Visualising touch errors

Last year (I’ve been meaning to write this for a while), Daniel Buschek spent a few months in the IDI group as an intern. His work here resulted in an interesting study looking at whether the variability of touch performance on mobile phones between users and between devices. Basically, we were interested in seeing if an algorithm trained to improve a user’s touch performance on one phone could be translated to another phone. To find the answer, you’ll have to read the paper…

During the data collection phase of the project, Daniel produced some little smartphone apps for visualising touch performance. For example, on a touch-screen smartphone navigate to:

Hold your phone in one hand and repeatedly touch the cross-hair targets with the thumb of the hand you’re holding the phone with. Once you’ve touched 50 targets the screen will change. If you’re going to do it, do it now before you read on!

Ok, so now you’ll see something that looks a bit like this:

This is a visualisation of touch accuracy (or lack of) – the lines moving to the right (from green to red) demonstrate that I typically touch some distance to the right of where I’m aiming (this is common for holding the phone with the right hand and using the right thumb).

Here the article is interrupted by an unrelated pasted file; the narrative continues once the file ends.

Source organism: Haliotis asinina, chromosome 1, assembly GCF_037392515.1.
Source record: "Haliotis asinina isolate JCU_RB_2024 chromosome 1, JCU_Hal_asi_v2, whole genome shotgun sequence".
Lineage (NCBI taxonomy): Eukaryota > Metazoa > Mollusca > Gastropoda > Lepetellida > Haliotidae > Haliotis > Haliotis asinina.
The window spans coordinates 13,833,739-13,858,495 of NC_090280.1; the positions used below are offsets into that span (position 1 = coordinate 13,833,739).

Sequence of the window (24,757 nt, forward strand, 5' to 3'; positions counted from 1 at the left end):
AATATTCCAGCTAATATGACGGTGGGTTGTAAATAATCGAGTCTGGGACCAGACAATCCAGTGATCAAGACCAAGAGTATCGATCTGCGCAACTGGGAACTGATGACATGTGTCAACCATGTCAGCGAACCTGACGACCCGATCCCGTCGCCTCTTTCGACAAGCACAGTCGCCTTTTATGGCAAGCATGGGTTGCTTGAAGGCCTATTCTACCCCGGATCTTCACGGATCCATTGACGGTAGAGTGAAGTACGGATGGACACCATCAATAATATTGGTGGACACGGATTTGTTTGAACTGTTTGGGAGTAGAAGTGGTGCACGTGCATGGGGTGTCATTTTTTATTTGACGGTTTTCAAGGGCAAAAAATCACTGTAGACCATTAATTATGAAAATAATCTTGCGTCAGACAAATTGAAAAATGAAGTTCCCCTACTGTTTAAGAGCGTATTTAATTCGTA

Here’s how it works: at the start, the app chooses 5 targets (the green points). These are presented to you in a random order. When you touch, the app records where you touched and replaces the original target location with the position where you actually touched. i.e. there are still five targets, but one of them has moved. Once you’ve seen (and moved) all five targets, it loops through them again showing you the new targets and again replacing with the new touch. Because most people have a fairly consistent error between where they are aiming and where they actually touch, plotting all of the targets results in a gradual drift in one direction, finishing (after 50 touches, 10 for each trace) with the red points. Note that not all people have this consistency (something discussed in Daniel’s paper).

To demonstrate how the errors vary, here’s another one I did, but this time with the left hand where the offset is now in a completely different direction:photo

One particularly odd feature (for me anyway) is that I know that I’m touching with errors, but don’t seem to be able to correct it! The fact that the errors are so different for left-hand and right-hand use points to a problem in designing methods to correct for errors – we need to which hand the user is using.

If you’d like to try one target rather than 5, use this link:

If you’re interested in why there is an offset, then this paper by Christian Holz and Patrick Baudisch is a good starting point.